An AI generated portrait was sold at an auction at a whopping price of $432,000. The portrait painted using artificial intelligence sold at Christie’s in new york for $432,000 which is over 40 times the initial estimate — to an anonymous bidder.
The AI generated portrait depicts a slightly blurry, chubby man in a dark frock-coat and white collar.
Its estimated cost was between $7, 000 and $10, 000. The portrait is the first piece of AI artwork to go under the hammer in a significant auction house at this price.
The artwork was created using an algorithm and a data set of 15, 000 portraits painted between the 14th and 20th Centuries.
The painting, known as portrait of Edmond Belamy was made by Paris-based art collective Obvious.
The portrait was made with ink, canvas, and artificial intelligence algorithm and was signed with a mathematics equation.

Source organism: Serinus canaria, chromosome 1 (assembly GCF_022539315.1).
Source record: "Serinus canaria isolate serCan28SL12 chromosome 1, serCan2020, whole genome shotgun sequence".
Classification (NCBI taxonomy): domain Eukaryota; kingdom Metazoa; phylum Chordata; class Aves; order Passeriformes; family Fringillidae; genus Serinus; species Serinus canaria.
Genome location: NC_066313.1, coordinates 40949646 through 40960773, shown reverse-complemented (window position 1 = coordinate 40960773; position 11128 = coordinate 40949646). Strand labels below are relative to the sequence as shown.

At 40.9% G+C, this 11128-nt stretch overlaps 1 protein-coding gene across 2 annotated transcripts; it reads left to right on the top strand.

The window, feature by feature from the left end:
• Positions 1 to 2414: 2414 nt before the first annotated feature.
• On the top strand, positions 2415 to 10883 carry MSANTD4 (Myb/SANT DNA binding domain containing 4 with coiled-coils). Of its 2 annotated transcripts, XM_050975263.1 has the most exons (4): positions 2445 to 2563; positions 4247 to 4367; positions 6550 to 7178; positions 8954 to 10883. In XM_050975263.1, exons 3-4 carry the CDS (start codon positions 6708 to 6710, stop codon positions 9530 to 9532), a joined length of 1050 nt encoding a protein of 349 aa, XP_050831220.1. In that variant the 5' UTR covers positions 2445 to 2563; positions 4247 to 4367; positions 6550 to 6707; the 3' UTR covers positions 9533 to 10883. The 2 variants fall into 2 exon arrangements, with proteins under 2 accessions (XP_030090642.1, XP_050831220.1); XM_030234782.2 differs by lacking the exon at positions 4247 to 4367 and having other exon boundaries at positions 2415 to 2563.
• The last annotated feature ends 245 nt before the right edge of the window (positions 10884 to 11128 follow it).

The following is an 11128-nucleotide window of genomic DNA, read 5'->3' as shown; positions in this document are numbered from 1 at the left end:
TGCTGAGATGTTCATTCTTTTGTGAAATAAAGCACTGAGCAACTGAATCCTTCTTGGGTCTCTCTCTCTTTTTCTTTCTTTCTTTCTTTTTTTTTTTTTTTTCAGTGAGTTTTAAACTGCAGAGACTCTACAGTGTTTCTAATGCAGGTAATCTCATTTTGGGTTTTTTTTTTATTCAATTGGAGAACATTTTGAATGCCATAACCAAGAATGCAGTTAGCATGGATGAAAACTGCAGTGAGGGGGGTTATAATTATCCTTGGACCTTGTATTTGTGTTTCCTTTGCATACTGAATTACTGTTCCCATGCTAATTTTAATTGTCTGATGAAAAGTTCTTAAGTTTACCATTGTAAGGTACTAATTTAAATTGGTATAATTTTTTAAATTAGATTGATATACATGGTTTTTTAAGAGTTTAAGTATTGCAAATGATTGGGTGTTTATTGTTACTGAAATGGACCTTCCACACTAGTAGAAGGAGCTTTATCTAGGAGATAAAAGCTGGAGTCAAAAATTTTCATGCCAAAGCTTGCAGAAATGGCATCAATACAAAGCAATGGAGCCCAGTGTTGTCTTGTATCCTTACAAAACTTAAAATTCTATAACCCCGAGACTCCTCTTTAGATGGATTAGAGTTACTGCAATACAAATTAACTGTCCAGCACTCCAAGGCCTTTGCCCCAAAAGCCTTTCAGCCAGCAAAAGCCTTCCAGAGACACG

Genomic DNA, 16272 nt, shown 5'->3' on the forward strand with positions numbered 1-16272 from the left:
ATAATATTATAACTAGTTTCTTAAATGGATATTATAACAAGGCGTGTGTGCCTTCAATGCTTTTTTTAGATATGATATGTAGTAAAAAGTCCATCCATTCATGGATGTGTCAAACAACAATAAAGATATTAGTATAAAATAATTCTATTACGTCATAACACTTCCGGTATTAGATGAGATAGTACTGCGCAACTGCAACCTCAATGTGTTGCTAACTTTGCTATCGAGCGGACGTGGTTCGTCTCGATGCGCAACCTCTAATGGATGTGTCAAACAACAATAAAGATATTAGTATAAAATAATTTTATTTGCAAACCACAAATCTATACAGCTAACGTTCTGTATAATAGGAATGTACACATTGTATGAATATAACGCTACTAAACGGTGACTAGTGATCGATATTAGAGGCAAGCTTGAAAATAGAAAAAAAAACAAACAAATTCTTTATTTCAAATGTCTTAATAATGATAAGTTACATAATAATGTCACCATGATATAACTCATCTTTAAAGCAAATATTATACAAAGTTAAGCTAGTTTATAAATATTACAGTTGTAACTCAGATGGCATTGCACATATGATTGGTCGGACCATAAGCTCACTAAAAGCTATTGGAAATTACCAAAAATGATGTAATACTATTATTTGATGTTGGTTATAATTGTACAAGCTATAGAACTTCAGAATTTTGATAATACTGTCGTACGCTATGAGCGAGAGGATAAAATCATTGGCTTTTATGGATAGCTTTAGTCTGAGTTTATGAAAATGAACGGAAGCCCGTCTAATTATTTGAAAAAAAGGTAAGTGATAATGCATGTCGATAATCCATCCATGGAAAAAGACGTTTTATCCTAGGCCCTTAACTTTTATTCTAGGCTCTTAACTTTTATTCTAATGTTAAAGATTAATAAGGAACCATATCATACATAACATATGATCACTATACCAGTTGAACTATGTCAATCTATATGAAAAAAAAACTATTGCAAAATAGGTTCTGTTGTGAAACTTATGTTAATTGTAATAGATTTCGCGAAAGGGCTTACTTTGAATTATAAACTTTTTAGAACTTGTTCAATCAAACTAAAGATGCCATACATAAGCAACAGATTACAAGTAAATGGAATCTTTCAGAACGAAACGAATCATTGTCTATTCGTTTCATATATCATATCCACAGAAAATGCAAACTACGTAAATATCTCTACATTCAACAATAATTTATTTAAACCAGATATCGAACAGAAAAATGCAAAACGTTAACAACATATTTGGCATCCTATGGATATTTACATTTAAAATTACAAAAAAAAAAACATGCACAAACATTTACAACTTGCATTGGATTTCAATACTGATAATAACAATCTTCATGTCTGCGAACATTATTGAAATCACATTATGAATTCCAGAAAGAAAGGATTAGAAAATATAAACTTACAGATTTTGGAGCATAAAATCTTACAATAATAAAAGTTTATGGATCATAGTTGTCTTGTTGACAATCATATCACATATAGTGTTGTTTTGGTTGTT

The signature on the painting is the actual algorithm used to create it.
Beyond the fact that it was made using an archive of historical paintings, the portrait has come under critical study regarding the technology it uses.
Other artists who work with AI have said that the portrait is not original. Generative adversarial networks, or GAN, the technology used to create the portraits, were utilized by artists within the last three decades, including by the artists Mario Kleemann, Anna Ridler, and Robbie Barrat.
Barrat has gone as far as to state that this particular work uses the code that he composed. Later on, it was clarified by Obvious that it did use Barat’s code but it was modified.
“We’d want to thank the AI community, particularly to those who have been pioneering the use of this new technology, including Ian Goodfellow, the creator of the GAN algorithm, and artist Robbie Barrat, who has been a great influence for us,” Obvious said in its announcement.
The goal of the painting and of Obvious, was to prove that artificial intelligence may do more than just operating driverless cars or transform manufacturing.